The Goldman Sachs Group, Inc (NYSE:GS) recently reported its first-quarter earnings for 2013. Overall, the results look quite appealing with most of the numbers beating the Wall Street expectations. The company reported a profit of $2.26 billion, an increase by 7% as compared to last year. Revenue for the quarter climbed about 1% to $10 billion. Moreover, the company's biggest expense, compensation, fell 1% to $4.34 billion, which is due to its decreased headcount. Apart from all this, the highlight of the results was its investment banking revenue increasing by 36% to $1.57 billion. Goldman Sachs generates around 16% of its revenue from investment banking. With this growth, the company even surpassed JP Morgan Chase's investment banking revenue of $1.43 billion for the first time in last five years. Let's dig into the stock in detail.
The concern area or an opportunity
Looking at the weaker parts of the results, the trading revenue was down by about 10% on year-on-year basis. However, it was up 18% from the fourth quarter of 2012. This remains a concern area for the company as it derives 51% of its revenue from its trading business. With the growth of online trading platforms, the equity trading revenue is under pressure for the last few years. And, recently the company's fixed-income, commodity and other trading businesses have started feeling the pinch. Moving ahead, Goldman Sachs aims at winning back its market share in the bond trading business. This is a huge opportunity for the company, as there are many banks that are backing out from the bond trading business due to higher costs and regulation issues. This bodes well for Goldman Sachs, because it has the required strength and experience to offer a complete range of trading business. Even though the near term is uncertain, I believe over the long run the company will be able to expand its market share in this sector.
A few days ago, other banks such as Wells Fargo & Company (NYSE:WFC) and JP Morgan Chase & Co (NYSE:JPM) also declared their first-quarter results for 2013. Being top originators of mortgages in the country, I believe these two companies will benefit from the improving housing environment.
JP Morgan's earnings grew by about 30% to $6.53 billion as compared to $4.92 billion last year. The better-than-expected numbers clearly show, that despite the $6 billion of trading losses in 2012, JP Morgan is all set to generate good returns for its shareholders. Even though the company had its share of negativity and also has some pending issues to be resolved with Fed, I expect it to get the approval to raise its dividend and to buy back around $6 million of shares next year. JP Morgan's earnings were mainly supported by its investment banking and mortgage segments. Among these, mortgage lending was one of the most favorable aspects for the company in this quarter. This was fueled by lower interest rates from various federal programs. The mortgage lending volume increased by around 37% to $52.7 billion on yearly basis.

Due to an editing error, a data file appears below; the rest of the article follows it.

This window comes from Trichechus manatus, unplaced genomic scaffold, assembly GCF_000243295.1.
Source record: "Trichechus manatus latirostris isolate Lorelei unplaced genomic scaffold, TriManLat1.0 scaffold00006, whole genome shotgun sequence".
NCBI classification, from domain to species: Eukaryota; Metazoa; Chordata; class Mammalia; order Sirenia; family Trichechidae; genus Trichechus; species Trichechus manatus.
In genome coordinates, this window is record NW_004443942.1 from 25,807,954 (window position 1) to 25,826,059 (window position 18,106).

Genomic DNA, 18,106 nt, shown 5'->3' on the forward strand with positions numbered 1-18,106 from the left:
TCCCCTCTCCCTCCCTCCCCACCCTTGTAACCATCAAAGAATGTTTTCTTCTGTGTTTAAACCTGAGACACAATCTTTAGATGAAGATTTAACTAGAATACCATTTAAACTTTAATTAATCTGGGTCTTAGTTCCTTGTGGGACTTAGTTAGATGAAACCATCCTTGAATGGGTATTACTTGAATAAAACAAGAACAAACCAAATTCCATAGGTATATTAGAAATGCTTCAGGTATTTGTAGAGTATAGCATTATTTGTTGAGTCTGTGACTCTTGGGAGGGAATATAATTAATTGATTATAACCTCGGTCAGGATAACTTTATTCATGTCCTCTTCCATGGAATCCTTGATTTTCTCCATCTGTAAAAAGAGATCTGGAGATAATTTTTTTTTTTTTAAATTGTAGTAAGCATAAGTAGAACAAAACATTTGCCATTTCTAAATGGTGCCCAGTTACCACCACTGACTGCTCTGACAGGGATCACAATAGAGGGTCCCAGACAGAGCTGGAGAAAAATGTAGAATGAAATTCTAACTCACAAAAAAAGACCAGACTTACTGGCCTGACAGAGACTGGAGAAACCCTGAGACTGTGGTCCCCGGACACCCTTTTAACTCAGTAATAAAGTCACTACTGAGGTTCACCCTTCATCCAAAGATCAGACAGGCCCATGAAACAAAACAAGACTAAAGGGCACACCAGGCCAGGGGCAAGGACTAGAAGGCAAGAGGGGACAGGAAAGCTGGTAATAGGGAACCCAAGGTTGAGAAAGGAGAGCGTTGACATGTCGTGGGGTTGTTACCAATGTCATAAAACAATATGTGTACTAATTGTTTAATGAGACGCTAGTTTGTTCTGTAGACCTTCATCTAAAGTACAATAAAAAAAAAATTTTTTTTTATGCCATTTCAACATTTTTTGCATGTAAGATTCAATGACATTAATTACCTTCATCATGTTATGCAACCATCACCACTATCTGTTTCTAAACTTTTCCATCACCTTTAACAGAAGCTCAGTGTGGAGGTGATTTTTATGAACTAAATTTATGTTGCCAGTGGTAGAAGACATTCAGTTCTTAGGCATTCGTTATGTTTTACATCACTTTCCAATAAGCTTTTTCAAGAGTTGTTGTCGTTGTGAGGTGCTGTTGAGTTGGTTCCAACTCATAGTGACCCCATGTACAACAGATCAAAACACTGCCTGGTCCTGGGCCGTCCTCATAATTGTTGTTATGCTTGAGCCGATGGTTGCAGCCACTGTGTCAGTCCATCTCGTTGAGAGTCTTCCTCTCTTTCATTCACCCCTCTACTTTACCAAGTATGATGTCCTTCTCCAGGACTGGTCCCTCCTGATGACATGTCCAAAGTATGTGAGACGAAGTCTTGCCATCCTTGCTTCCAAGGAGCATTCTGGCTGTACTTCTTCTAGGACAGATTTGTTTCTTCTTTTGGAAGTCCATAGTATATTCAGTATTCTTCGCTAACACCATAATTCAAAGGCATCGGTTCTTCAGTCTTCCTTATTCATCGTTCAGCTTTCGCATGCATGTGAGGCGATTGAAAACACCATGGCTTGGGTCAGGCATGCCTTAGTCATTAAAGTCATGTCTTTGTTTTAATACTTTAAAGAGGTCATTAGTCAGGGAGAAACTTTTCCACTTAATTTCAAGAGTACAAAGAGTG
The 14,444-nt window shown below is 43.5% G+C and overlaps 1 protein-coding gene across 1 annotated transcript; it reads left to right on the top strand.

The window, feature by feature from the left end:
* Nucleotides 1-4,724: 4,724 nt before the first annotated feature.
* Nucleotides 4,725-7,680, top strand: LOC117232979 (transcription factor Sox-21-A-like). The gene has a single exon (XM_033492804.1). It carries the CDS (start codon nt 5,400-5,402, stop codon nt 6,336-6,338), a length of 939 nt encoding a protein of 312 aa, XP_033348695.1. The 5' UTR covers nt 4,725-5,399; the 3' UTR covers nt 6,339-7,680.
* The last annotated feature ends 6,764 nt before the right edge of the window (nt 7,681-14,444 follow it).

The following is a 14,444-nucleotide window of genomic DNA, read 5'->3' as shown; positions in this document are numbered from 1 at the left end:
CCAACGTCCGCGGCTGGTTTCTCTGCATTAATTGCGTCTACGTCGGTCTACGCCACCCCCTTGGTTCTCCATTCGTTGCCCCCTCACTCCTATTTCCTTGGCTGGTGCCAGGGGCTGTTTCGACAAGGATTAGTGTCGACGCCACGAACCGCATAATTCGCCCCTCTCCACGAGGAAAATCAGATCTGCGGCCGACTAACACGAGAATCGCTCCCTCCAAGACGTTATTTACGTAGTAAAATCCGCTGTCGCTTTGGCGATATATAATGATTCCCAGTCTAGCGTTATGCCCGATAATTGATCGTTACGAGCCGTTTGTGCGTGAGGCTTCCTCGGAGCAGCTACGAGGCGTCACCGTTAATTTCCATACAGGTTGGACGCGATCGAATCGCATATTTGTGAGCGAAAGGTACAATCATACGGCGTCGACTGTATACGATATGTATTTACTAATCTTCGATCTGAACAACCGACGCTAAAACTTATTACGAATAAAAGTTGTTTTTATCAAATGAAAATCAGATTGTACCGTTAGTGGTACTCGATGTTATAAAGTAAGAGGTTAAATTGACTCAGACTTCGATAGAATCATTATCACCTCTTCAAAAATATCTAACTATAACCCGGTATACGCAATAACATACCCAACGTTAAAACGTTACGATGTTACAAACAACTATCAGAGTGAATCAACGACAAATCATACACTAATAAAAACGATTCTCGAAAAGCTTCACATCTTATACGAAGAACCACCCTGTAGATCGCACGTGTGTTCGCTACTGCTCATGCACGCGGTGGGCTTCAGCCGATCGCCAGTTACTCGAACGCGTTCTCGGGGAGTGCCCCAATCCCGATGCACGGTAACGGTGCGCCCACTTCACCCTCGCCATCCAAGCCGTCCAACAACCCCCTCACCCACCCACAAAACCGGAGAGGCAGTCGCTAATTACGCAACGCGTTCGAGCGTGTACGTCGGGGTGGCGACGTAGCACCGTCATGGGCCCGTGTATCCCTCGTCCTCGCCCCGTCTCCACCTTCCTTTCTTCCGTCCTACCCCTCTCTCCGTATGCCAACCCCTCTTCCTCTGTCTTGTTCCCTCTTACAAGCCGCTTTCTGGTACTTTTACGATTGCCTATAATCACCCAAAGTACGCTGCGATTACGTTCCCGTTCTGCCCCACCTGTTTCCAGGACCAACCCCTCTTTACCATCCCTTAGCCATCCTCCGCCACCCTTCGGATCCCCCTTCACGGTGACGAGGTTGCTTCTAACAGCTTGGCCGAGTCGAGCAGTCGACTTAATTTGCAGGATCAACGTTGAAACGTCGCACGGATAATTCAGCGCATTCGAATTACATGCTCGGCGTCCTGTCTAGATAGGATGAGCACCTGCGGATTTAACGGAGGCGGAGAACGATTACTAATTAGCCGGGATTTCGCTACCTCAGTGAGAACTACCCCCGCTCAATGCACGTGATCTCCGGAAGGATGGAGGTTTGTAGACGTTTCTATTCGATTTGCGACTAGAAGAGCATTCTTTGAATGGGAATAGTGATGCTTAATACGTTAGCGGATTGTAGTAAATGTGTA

On similar lines, Wells Fargo recorded a 22% increase in its first-quarter profits to $5.2 billion as compared to $4.25 billion from last year. After emerging as a leading home loans lender during the financial crisis, the company is now seeing a decline in its home loans business for two continuous quarters. Unlike JP Morgan, Wells Fargo's revenue from home loans decreased by around 15% to $109 billion in this quarter on a yearly basis and 13% on a quarterly basis. On the brighter side, the Federal Reserve has approved the capital plan for Wells Fargo for 2013. It includes increasing its dividend rate to $0.30 per share for the second quarter of 2013 (up from $0.25 in the first quarter). It also includes an increase in the buyback of shares in 2013.
On the contrary, Goldman Sachs has received a restricted authorization for its 2013 capital plan. Under this approval, the company is required to remove certain weaknesses in its plan and resubmit it in the third quarter of 2013. I believe the issues are not that significant and would not stop the company from repurchasing its stock. I expect the company to repurchase around $4 billion of shares in 2013.
These results are another sign of the stabilizing U.S. banking industry, as these banks constitute a significant portion of the industry. In 2013, continuing expense control measures, healthy balance sheets, improving housing sector, growing mortgage activities, etc will make the path smoother for these banks. On the flip-side, the structural changes and stricter regulations can hurt the investor's confidence and can lead to some uncertainty in the short term. In the long term such changes will help in the overall stability and security for these companies.
As far as the stock price is concerned, I feel there is plenty of scope for the upside movement because the prices remain far below their long-term averages. And, till the time the stock prices react favorably to the developments, investors can enjoy their returns via dividend and share buybacks. I recommend a buy rating for all the three stocks discussed above, under a long-term perspective.